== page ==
★ / ★★★★
Nick (Ryan Reynolds), a former cop, is dead, finds himself sitting in front of Proctor (Mary-Louise Parker), director of the Rest in Peace Department stationed just above Boston, and faces a decision: to join the department and hunt Deados, spirits that somehow managed to escape Final Judgment, back on Earth or to embrace the possibility of being sent to hell. Nick chooses the former and he is paired with Roy Pulsipher (Jeff Bridges), an older gentleman who died during the Old West. Though the new duo are off to a rocky start, their bickering is set aside when they discover strange goings-on involving Deados and chunks of gold.
“R.I.P.D.,” written by Phil Hay and Matt Manfredi, offers nothing but special and visual effects. It lacks the imagination, wit, and comic timing that made the likes of Ivan Reitman’s “Ghostbusters” and Barry Sonnenfeld’s “Men in Black” so rousing and entertaining. Thirty minutes in, one realizes that the film is unable to move on from the first act. One waits for something—anything—to happen. It remains stagnant even way past the one hour mark and it turns into a great struggle to sit through.
Part of the problem is Roy and Nick’s partnership. Though the actors perform their parts with appropriate verve, the writers fail to turn the characters into people with substance. There are only two sides to their interactions: they get into shallow disagreements—which is supposed to be funny, maybe in an alternate universe—or they are on the same page, temporarily, while being in the same room as a Deado. Because their relationship is only two-sided, it gets predictable real quick and one gets no enjoyment watching them.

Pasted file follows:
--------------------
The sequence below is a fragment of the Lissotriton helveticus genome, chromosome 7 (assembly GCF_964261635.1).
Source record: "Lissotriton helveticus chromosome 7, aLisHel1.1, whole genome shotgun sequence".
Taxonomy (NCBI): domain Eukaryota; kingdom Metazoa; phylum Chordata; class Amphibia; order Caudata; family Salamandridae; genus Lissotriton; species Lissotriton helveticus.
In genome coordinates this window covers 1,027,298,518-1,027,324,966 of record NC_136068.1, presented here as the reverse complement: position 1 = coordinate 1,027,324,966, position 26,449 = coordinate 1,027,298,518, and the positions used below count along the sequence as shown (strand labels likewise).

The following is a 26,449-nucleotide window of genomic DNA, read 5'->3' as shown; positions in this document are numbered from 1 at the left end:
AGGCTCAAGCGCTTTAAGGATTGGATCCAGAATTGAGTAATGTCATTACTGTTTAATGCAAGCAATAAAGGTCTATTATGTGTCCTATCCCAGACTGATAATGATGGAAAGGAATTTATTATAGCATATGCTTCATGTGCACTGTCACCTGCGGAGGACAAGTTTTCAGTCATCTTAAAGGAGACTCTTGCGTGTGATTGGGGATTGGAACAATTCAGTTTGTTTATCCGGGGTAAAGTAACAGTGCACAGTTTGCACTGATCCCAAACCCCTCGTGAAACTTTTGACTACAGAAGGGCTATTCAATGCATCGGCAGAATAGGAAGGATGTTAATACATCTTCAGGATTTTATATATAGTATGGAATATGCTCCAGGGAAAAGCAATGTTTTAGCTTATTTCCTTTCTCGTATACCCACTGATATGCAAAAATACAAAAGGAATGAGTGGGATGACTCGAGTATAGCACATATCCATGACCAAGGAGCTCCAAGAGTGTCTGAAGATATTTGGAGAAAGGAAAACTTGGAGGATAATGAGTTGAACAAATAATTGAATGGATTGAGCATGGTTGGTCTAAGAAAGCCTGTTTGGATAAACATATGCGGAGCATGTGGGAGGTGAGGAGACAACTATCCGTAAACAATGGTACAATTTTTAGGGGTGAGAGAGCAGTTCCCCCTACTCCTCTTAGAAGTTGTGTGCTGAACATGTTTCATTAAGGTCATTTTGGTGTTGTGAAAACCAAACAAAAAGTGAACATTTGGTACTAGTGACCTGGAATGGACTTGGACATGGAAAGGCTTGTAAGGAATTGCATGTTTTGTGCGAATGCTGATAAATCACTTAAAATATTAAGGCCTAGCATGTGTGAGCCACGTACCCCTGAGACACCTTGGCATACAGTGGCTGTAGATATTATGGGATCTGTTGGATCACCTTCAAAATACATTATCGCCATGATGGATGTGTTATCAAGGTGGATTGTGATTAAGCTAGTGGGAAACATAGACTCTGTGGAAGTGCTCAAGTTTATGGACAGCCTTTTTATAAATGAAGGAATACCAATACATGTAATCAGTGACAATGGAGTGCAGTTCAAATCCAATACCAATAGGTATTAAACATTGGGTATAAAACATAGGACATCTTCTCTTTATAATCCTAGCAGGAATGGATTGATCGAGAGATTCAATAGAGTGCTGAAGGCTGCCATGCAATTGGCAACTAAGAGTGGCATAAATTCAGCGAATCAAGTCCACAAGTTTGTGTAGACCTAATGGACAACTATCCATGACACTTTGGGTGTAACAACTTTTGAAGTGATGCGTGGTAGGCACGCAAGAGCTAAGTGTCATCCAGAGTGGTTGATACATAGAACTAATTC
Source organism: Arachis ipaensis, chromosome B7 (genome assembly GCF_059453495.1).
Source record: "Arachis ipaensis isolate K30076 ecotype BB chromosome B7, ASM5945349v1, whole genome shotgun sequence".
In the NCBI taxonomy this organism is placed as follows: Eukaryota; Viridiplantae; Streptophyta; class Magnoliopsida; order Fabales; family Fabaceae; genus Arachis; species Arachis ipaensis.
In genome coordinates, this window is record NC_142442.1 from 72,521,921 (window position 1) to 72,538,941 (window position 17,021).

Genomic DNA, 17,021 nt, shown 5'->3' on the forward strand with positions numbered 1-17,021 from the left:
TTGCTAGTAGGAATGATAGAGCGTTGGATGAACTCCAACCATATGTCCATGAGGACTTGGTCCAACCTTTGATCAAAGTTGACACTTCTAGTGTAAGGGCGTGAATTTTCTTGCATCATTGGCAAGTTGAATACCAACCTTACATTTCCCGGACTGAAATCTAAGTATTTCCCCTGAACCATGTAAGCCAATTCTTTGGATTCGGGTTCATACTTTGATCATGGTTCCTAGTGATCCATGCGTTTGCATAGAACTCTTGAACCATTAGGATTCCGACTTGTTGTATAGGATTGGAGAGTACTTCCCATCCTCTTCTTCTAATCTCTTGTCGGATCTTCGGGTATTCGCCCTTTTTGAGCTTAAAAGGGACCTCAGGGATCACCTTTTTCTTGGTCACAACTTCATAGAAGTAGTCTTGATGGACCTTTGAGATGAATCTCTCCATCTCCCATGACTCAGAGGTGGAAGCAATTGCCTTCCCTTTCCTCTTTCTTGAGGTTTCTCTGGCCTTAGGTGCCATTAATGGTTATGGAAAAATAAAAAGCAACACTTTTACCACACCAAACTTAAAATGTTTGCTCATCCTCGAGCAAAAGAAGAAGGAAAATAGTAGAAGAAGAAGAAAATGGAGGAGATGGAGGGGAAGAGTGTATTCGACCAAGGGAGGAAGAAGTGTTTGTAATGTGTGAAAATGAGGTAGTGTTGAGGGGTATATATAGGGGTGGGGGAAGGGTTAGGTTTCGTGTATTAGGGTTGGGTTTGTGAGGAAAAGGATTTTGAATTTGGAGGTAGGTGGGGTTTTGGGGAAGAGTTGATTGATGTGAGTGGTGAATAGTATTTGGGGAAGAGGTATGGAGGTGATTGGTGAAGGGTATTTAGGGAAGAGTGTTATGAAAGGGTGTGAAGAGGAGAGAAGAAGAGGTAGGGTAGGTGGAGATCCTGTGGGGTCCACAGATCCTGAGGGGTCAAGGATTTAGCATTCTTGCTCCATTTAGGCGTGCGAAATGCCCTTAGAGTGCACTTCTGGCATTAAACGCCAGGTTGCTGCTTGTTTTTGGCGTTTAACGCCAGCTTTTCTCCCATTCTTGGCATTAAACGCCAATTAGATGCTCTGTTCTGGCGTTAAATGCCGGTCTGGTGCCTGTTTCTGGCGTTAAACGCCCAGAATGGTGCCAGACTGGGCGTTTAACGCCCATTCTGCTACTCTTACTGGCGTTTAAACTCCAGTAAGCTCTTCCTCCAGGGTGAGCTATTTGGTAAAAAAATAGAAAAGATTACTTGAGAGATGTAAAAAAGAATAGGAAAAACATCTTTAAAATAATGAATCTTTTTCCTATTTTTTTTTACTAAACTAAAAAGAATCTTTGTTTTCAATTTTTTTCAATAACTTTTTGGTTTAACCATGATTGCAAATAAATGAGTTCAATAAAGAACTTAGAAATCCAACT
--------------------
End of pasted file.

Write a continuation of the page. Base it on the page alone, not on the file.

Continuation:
More painful are the scenes in which Roy and Nick are forced to connect with one another, supposedly in a meaningful way. I did not buy it for a second. It is easy to see through the script and the lack of effort put into it. Why bother to insert such a phony scene when it further cheapens an already weak material? Did it not once occur to the filmmakers that it wasn’t working, that it was better off to leave the sentimentality out the door? Maybe they felt the picture needed to hit the ninety-minute mark.
The monsters are not interesting. All of them are made out to be ugly, bad, and they do nothing other than to function to as figures to be shot at. There are a few chase sequences in the streets of Boston and one does not need spectacles to see through the obvious CGI. There is simply too much thrown on screen for us to be able to appreciate any level of artistry put into the work. I looked up the budget of the film and, to my surprise, it is over one hundred million dollars. This is the best they can come up with?
Directed by Robert Schwentke, “R.I.P.D.” is bottom-of-the-barrel fluff. I found no magic, inspiration, or delight out of it. Sci-fi action-fantasies should be more thrilling. In the least, it should feel alive—vibrant—even if the story involves the dead.